The cousin of John Lennon, who had a close bond with the man considered to be one of the greatest musicians of all time, has died at the age of 82.
Largs has held the surprise connection with The Beatles going back to the early 1990s when Stan Parkes moved to Waterside Street, and gave talks to local groups including the Round Table and Rotary, about his famous cousin.
Stan was also in demand from national media, book authors, and fan groups from around the world, for his insight into the life of one of the greatest musical icons of all time.
Stan was with John through the musical revolution of Beatlemania which has had such a lasting impact on popular music culture, and sat in on the recording sessions of the ‘Fab Four’, and his voice can even be heard in the background of some of the famous tracks.
Around 1994, Stan moved to Waterside Street, with his Largs born wife Jan, and stayed there for the rest of his days.
John and Stan grew up in Liverpool, the sons of two sisters from a family where the women were very much in charge. 
Stan, who was seven years older, took young John under his wing, and they would often go out to the park, or the cinema together.
As a younger man, Stan was sent to boarding school in Scotland, and lived in Edinburgh after his father died. Stan's mother re-married a dentist in the capital, and lived in a house, overlooking Murrayfield, and the young Lennon was a regular visitor. Stan would regularly go down to Liverpool to accompany the future Beatle on the bus journey north - and John loved the family holidays from age 9-15. John and Stan had many childhood holidays in the remote seaside village of Durness, on the northern coast of Scotland, where Stan later unveiled a plaque in memory of John in 2002.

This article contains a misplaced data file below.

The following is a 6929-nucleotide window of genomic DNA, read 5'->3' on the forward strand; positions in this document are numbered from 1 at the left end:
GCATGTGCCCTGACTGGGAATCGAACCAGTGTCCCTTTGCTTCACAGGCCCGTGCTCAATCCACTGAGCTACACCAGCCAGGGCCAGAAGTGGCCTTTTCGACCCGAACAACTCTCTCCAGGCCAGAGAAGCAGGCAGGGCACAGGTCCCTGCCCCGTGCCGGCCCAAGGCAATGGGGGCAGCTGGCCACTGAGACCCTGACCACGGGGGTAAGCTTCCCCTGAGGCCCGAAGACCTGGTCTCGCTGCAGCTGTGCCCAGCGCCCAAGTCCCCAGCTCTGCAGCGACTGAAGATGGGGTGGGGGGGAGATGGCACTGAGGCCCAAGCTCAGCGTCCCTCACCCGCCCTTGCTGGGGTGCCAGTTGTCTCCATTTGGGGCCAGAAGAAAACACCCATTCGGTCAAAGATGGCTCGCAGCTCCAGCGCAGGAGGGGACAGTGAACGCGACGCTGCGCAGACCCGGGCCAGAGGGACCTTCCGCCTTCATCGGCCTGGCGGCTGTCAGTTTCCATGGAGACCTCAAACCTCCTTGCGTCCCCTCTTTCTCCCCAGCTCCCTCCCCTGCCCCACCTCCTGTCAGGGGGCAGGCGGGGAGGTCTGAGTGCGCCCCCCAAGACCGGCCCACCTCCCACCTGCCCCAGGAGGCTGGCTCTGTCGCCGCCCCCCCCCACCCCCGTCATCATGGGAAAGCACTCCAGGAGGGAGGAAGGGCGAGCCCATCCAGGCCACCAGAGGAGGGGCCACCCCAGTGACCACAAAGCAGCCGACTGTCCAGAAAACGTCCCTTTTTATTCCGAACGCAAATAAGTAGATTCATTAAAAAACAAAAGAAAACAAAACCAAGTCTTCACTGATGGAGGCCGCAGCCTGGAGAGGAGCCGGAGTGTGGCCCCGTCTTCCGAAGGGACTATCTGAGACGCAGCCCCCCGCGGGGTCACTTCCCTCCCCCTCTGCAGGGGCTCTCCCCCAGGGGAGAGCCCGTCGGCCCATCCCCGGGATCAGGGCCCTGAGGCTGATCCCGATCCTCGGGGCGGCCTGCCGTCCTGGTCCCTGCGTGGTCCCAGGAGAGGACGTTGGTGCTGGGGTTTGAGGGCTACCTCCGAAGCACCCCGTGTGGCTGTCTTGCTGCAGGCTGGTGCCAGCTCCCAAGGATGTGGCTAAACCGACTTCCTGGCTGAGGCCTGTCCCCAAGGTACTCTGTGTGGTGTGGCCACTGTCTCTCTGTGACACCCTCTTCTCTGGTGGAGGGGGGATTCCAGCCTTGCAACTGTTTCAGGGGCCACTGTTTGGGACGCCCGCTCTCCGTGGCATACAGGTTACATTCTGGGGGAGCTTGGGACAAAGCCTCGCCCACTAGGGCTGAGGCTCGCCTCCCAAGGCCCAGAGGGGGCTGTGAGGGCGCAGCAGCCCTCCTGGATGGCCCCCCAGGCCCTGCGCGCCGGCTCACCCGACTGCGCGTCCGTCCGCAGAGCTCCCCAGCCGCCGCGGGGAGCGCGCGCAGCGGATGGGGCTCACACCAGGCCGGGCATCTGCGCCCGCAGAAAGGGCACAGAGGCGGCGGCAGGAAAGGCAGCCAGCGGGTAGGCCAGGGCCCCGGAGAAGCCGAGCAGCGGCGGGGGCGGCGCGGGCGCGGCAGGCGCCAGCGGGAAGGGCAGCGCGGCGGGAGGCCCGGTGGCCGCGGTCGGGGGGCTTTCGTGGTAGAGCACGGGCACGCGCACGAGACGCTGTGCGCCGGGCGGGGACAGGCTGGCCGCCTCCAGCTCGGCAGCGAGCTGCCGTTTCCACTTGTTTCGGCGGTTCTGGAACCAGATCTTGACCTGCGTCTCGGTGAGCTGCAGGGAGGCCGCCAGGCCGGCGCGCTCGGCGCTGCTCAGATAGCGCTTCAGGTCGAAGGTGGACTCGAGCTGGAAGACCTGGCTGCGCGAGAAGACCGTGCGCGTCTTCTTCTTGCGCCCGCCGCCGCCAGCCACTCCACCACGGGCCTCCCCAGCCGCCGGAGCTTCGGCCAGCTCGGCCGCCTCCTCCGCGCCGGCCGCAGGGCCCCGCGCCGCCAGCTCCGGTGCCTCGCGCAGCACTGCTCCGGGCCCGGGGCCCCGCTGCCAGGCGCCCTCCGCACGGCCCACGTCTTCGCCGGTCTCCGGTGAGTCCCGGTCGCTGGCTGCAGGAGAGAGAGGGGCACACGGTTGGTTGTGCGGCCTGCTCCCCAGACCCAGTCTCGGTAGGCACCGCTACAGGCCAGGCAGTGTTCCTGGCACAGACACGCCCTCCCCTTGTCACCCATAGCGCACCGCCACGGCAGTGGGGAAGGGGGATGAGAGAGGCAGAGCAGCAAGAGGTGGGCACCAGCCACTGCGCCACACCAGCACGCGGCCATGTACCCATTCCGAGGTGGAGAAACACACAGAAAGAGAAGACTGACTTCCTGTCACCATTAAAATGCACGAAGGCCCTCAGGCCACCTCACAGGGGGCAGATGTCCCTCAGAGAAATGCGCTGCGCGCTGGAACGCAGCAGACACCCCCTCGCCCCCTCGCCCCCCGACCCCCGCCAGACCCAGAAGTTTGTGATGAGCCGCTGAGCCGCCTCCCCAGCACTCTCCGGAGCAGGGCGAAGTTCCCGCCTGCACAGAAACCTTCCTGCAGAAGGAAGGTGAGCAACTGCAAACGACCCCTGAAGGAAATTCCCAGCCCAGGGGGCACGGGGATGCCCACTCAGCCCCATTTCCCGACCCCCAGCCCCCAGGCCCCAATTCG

The cousins stayed in close contact when Stan married Jan, the daughter of Largs man and Third Lanark footballer John Caldwell. Her grandparents owned a guest house and - during the war - her grandmother had owned Haylie House.
Stan was working in the garage trade when Beatlemania phenomenon took off and visited John many times at Abbey road studios watching them record their songs and went to movie premieres including 'A Hard Day's Night'.
In an interview with the Largs News in 1994, Stan said: “It took them completely by surprise, I remember him coming to Edinburgh and saying, ‘I have made a record, I have made a record,’ He played it- ‘Love Me Do’ - and I said ‘that’s good’.
Recalling the hysteria, Stan said: “We were at all the film premieres, the concerts, backstage with them and had a great old time. I am on quite a few of their records as I used to go to the studios. All their recordings was done at night. We would be sitting there, and then we would be asked to bang things or go ‘la, la, la’. It was fascinating to see how it was done."
Stan also recalled that fame also had its drawbacks though, and commented: “They couldn’t lead a life. They couldn’t go to the pictures, they were trapped behind stage or recording studios, When they were on stage they couldn’t hear. They needed ear plugs to block out the noise of the fans screaming. I took John to RS McColl’s to get a packet of cigarettes in Edinburgh, and the wee lassie just keeled over and fainted - she couldn’t believe it!’
John’s break up with wife Cynthia led to him eventually moving to New York to live with Yoko Ono. Although they kept in touch by phone and by letter, the last time Stan met John was at the large home at Ascot where John was in the midst of composing one of his most famous songs ‘Imagine’.
Stan, whose original name for Charles Stanley Parkes, died of vascular dementia, and his funeral was held on Tuesday January 26 at the Greenock Crematorium, followed by a reception at The Village Inn in Fairlie, and was attended by John Lennon's sisters Julia Baird and Jacqueline Dykins.
The Beatles track 'In My Life' and John Lennon's 'Imagine' were both played at the funeral in moving tribute to John and Stan's close bond, and family connection.